A record fine, public penitence from a tech giant and a ‘who’s who’ of digital firms warned to “rectify” their ambitions within a month — state regulators are showing no one is bigger than Beijing in Xi Jinping’s China.
E-commerce titan Alibaba absorbed the massive $2.78 billion penalty from China’s market watchdog last Saturday, after a months-long investigation found it had been abusing its dominant market position.
Analysts say the chastening was part of Beijing’s plan to force a diet on tech giants — from Alibaba to Tencent to Baidu — who have grown fat on the data and personal finances of the Chinese public.
After being hit with China’s biggest ever corporate fine — the equivalent of four percent of annual sales — Alibaba said it would “fully comply” and drop an exclusivity clause to allow merchants to also sell their goods on rival e-commerce platforms.
Vice chair Joe Tsai thanked the State Administration for Market Regulation for “good guidance on some of the specific issues under the anti-monopoly law.”
Alibaba, which started as an e-commerce platform, spun out fintech colossus Ant Group, China’s biggest online payments firm — leaving China’s regulators struggling to keep up with a marketplace making and meeting new digital lifestyles.
It hit choppy waters after co-founder Jack Ma publicly criticised Chinese regulators in October over their warnings about the expansion of Ant.
In response, regulators pulled Ant’s planned record-busting 35-billion-dollar IPO and ordered a restructure of the company, decoupling the “inappropriate links” to other financial products.
It is now being forced to transform into a financial holding company under the oversight of the central bank, welding it to banking rules.
Ant must pivot to values “serving the real economy and the masses,” state mouthpiece the Global Times said, citing the regulators.
The restructure “is designed to level the playing field between Ant and other fintech,” said Angela Zhang, a law academic at the University of Hong Kong.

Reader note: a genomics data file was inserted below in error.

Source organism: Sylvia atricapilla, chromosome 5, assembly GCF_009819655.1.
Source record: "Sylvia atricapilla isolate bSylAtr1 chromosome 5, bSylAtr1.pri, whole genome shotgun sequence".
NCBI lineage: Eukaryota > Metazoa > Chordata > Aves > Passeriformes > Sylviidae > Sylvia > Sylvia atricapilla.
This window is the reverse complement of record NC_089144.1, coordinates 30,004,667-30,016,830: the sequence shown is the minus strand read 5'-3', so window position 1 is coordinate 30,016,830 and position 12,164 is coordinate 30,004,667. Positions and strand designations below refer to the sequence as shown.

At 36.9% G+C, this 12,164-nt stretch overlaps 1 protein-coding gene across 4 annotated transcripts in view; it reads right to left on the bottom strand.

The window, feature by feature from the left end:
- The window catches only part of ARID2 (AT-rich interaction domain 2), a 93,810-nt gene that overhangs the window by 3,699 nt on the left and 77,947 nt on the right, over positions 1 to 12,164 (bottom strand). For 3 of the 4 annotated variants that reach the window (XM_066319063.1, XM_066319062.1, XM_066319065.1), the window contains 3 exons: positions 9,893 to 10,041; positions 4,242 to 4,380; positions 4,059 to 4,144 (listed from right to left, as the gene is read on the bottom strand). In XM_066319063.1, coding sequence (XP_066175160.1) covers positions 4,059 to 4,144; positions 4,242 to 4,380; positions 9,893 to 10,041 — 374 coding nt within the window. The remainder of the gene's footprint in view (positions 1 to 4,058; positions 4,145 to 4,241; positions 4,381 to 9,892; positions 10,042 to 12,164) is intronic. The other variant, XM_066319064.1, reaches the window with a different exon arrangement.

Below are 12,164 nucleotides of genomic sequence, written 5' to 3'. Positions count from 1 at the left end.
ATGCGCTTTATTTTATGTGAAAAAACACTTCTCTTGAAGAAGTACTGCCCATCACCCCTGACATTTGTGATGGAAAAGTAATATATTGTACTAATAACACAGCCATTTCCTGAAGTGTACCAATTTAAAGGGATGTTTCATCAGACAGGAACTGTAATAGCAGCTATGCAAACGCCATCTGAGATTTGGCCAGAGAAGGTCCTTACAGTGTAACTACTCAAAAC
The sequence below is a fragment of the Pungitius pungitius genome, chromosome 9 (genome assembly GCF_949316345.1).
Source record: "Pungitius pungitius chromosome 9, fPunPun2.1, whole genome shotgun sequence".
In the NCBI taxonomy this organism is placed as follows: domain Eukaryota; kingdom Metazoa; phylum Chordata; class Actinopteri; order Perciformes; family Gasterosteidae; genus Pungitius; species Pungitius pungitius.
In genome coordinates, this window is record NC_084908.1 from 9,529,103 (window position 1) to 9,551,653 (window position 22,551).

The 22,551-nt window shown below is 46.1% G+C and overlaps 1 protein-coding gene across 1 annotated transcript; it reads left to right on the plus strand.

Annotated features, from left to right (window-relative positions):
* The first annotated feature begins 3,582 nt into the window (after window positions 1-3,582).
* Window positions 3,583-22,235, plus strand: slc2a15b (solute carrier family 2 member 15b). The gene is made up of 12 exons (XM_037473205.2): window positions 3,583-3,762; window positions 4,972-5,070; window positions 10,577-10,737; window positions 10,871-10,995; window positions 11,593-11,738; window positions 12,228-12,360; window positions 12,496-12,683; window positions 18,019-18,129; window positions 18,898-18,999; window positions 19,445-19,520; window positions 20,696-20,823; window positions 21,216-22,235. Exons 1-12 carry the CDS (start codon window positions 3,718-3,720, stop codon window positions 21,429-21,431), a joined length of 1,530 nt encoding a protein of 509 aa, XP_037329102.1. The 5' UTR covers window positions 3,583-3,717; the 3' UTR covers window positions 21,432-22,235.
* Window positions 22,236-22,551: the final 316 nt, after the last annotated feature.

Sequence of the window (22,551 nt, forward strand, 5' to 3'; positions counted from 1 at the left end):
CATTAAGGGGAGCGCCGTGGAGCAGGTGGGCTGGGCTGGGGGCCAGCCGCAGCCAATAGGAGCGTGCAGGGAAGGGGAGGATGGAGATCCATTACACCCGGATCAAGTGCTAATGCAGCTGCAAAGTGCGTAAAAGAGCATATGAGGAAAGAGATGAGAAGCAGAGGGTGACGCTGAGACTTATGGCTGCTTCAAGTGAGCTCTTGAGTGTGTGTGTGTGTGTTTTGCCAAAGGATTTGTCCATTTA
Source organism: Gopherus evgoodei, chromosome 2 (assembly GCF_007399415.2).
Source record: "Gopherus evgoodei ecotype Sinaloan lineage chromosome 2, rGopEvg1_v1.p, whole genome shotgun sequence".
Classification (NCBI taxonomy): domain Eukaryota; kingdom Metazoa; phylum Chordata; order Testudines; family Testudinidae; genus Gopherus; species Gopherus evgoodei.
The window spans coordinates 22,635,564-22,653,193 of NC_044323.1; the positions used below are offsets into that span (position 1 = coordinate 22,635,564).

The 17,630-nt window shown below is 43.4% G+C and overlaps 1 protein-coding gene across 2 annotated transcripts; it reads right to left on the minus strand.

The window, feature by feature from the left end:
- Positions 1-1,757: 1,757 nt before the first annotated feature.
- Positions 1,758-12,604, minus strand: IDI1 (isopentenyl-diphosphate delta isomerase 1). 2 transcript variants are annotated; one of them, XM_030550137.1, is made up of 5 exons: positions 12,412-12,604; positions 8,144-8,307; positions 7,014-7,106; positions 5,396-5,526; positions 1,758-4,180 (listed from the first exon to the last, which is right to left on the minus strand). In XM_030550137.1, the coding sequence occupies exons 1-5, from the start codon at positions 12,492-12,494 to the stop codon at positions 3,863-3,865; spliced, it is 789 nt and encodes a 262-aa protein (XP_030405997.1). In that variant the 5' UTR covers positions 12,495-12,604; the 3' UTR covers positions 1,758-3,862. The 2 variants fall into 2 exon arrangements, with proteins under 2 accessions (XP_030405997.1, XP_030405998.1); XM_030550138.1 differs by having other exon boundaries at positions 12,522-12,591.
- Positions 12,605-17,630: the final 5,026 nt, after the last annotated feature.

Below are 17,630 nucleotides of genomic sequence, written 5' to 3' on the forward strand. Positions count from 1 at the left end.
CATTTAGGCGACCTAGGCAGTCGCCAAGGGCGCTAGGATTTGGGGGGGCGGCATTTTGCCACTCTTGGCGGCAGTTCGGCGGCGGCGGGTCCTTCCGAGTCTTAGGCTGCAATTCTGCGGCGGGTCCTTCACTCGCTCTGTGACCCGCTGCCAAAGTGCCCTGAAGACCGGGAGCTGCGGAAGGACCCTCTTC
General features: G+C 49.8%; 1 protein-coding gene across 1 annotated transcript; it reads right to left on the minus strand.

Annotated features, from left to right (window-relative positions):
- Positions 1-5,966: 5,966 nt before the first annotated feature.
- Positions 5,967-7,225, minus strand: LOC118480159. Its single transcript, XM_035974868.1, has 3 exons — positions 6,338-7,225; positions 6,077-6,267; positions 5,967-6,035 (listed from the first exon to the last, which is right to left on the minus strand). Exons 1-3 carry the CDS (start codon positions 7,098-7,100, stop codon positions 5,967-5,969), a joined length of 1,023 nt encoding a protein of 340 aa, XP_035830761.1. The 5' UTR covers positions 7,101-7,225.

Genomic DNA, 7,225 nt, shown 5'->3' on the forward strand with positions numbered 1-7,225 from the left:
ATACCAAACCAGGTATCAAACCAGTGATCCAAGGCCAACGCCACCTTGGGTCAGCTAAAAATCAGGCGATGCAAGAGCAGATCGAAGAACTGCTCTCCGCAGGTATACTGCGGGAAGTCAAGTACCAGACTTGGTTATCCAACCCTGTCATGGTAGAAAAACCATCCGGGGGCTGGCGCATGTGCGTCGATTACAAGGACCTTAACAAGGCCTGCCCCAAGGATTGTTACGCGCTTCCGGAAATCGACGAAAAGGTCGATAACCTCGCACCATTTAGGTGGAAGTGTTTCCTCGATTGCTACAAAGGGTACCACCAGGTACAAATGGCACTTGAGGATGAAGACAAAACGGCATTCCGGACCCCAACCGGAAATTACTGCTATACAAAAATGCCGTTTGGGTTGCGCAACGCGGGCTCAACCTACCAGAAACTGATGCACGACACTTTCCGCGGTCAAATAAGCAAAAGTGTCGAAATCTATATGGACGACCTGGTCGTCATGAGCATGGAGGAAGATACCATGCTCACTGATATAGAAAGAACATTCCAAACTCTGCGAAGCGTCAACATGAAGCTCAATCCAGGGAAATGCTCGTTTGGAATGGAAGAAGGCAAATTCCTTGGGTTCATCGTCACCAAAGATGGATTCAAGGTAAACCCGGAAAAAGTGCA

“Ant’s major competitive advantage lies in the troves of data it obtained through Alipay,” she said, citing the ubiquitous online payments platform.
The restructure will challenge Ant’s ability to creep deeper into lending, insurance and investment, she added.
The message to companies reaching too high, too fast is clear, says Nicolas Bahmanyar, a Beijing-based data and tech consultant.
“If in a group some activities are not totally legal, expect the whole group to be impacted,” he said.
“For international companies this is really something to take in consideration: all your eggs are in the same basket when it comes to dealing with the regulator.”
Alibaba may have dodged a bullet with a swift fine it can afford to pay, instead of a prolonged, sapping probe “that puts off investors and profitability in the long term,” says Larry Ong, analyst at SinoInsider consultancy firm.
But the monopolies regulator was only just getting started.
On Tuesday it said 34 tech companies — including giants Baidu, Tencent and ByteDance, the owner of TikTok — had been summoned and urged to “heed the warning” provided by Alibaba’s legal woes.
The firms have been given one month to undergo “complete rectification” — a rigorous self-assessment to ensure they are not in breach of monopoly laws, a statement by the State Administration for Market Regulation said.—AFP